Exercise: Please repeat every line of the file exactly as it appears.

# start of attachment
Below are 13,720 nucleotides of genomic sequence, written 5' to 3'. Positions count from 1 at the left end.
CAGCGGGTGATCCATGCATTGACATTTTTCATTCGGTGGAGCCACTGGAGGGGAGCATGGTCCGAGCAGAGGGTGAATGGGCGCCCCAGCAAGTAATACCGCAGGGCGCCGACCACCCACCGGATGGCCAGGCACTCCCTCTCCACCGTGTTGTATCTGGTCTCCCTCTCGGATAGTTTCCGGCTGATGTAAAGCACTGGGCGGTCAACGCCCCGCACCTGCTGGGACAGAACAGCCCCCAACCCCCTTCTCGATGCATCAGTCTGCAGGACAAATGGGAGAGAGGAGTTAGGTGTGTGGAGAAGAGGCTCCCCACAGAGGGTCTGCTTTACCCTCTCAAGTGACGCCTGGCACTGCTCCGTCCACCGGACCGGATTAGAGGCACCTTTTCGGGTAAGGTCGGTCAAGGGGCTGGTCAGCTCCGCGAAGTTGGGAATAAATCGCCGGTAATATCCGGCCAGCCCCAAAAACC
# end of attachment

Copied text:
Below are 13,720 nucleotides of genomic sequence, written 5' to 3'. Positions count from 1 at the left end.
CAGCGGGTGATCCATGCATTGACATTTTTCATTCGGTGGAGCCACTGGAGGGGAGCATGGTCCGAGCAGAGGGTGAATGGGCGCCCCAGCAAGTAATACCGCAGGGCGCCGACCACCCACCGGATGGCCAGGCACTCCCTCTCCACCGTGTTGTATCTGGTCTCCCTCTCGGATAGTTTCCGGCTGATGTAAAGCACTGGGCGGTCAACGCCCCGCACCTGCTGGGACAGAACAGCCCCCAACCCCCTTCTCGATGCATCAGTCTGCAGGACAAATGGGAGAGAGGAGTTAGGTGTGTGGAGAAGAGGCTCCCCACAGAGGGTCTGCTTTACCCTCTCAAGTGACGCCTGGCACTGCTCCGTCCACCGGACCGGATTAGAGGCACCTTTTCGGGTAAGGTCGGTCAAGGGGCTGGTCAGCTCCGCGAAGTTGGGAATAAATCGCCGGTAATATCCGGCCAGCCCCAAAAACC